Complete Property Market Updates of Singapore

February 28, 2008

Scheme gets thumbs-up from Experts and MPs

Filed under: Financing,Investment Tips — Propertymarketupdates @ 10:35 pm

Most S’poreans feel all the important feedback has been taken into account

THE new annuities scheme has received the thumbs-up from financial experts, MPs and Singaporeans.

Most interviewed said the plan, to be called CPF Life, addressed the concerns of Singaporeans and is a vast improvement on the original idea.

As MP Denise Phua, a member of the Government Parliamentary Committee (GPC) for Manpower, put it: ‘Major feedback on making the premiums affordable, allowing for choices and flexibility in payout ages, and refunds of premiums on earlier demise have all been taken into account.”

The compulsory scheme was first suggested by the Government last year to help Singaporeans, who are living longer, have a more secure retirement.

The initial idea was for CPF members to use part of the Minimum Sum in their Central Provident Fund (CPF) account to fund the annuity. It would give them monthly payouts when they turn 85.

But it upset many Singaporeans. Some were sceptical they would live to 85 while others baulked at losing their money should they die early.

A committee was then set up and it consulted widely before designing the scheme which the Government has now accepted.

Manager Koh Lee Peng particularly welcomed the decision to allow for the refund of unused premiums.

Said the 40-year-old: ‘Even if you pass away early, your money can go to family members. The scheme looks more attractive now.’

She said she would opt for the payout to start when she hits 65 – the earliest possible – as she hopes to retire then.

When CPF Life is introduced in five years’ time, people can choose to start getting their payout from one of six ages – 65, 70, 75, 80, 85 and 90.

Mr Andrew Linfoot, an actuary at the local office of Scottish Annuity & Life Insurance Company, singled out the flexible payout age as a key sweetener.

‘Offering a range of options is a good way to meet the differing retirement needs of different parts of the community,’ he said.

Mr Leong Sze Hian, president of the Society of Financial Service Professionals, noted that CPF Life offers a better interest rate – around 5 per cent – than the projected 4 per cent or less of private sector annuity plans.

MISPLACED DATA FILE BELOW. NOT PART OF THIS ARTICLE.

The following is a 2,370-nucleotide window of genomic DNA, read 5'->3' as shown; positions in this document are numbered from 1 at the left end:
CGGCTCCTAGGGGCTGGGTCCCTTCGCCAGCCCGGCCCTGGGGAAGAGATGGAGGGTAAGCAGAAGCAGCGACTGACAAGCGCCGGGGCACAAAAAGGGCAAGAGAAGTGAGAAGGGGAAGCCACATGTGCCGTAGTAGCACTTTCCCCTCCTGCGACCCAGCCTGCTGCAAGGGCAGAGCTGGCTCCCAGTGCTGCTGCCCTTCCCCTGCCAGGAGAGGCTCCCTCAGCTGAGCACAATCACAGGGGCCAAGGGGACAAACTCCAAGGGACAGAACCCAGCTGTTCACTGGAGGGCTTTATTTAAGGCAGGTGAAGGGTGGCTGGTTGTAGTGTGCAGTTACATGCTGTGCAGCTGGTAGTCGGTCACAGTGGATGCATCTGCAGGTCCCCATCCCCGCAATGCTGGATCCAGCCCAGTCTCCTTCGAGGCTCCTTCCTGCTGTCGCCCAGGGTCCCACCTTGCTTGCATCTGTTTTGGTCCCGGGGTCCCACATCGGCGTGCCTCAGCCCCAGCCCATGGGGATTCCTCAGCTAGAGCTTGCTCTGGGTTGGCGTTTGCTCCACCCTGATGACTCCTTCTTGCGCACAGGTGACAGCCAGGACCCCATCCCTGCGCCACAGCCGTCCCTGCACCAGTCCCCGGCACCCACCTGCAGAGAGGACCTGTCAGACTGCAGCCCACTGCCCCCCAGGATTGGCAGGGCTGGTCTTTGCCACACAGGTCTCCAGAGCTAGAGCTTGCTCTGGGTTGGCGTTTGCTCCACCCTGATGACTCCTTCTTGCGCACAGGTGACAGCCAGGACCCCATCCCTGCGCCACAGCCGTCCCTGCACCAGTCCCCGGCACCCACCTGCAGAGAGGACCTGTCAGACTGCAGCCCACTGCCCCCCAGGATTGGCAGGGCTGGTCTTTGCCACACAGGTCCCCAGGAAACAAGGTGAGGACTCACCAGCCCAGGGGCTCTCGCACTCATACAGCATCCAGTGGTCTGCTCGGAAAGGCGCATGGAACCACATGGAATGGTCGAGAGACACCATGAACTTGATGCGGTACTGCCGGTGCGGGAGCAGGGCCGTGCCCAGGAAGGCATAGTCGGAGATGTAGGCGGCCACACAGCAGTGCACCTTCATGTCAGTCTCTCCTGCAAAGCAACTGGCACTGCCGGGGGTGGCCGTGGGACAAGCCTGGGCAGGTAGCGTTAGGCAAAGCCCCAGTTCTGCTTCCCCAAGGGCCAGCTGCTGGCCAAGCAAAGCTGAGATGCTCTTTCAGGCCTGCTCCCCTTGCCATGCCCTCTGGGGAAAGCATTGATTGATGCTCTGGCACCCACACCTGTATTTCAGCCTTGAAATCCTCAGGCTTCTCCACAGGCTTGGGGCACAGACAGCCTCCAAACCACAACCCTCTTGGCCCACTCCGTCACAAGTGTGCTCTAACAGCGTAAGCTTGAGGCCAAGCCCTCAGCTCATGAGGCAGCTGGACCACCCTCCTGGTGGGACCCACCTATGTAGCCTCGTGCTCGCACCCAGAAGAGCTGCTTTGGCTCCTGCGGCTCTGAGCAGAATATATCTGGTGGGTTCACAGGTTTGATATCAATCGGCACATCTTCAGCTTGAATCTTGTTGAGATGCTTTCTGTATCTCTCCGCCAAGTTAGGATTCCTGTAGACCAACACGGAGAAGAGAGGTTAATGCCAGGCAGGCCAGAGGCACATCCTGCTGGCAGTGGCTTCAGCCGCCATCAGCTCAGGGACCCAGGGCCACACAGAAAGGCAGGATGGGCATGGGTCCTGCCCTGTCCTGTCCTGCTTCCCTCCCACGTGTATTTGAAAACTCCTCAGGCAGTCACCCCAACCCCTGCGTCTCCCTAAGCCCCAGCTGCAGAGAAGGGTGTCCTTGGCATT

But Mr Leong, like Dr Lim Wee Kiak, member of the GPC for Manpower, feels the man-in-the-street needs help to figure out which annuity plan among the dozen offered is best for him.

Said Dr Lim: ‘The CPF Board has a huge task ahead just to communicate the scheme to the public. But the old scheme cannot compete with this one, which guarantees lifelong income.’

Currently, the payout from the CPF Minimum Sum is for 20 years, after which many have few sources of their own funds.

However, Ms Koh, like some others, worries the payouts may not keep pace with inflation.

‘Twenty years on, medical bills are going to be more expensive. How to survive on $600 a month?’ she said, referring to the estimated monthly payout.

Ms Phua pointed out that the annuities scheme was not meant to provide for all the retirement needs of Singaporeans.

‘CPF members should know how much they would need on retirement to maintain their desired standard of living. CPF Life is only one possible stream of income.’

They could consider healthcare insurance and renting out part of their homes, she added.

But critics like Mr Joseph Chong, chief executive officer of financial advisory firm New Independent, said it may not cater to its target group: those who outlive their resources.

‘Are we spending a lot on something which is a small improvement to the present scheme?’ he asked.

Mr Chong feels the payout makes little difference for many well-off Singaporeans, but not for those outside the CPF system or with few funds. ‘They may just fall through the cracks. The Government should top up such people’s CPF accounts.”

MORE ATTRACTIVE

‘Even if you pass away early, your money can go to family members. The scheme looks more attractive now.’ – MANAGER KOH LEE PENG, 40, who welcomed the decision to allow for the refund of unused premiums

JUST ONE OPTION

‘CPF members should know how much they would need on retirement to maintain their desired standard of living. CPF Life is only one possible stream of income.’ – MS DENISE PHUA, a member of the Government Parliamentary Committee for Manpower

Source : Straits Times – 13 Feb 2008

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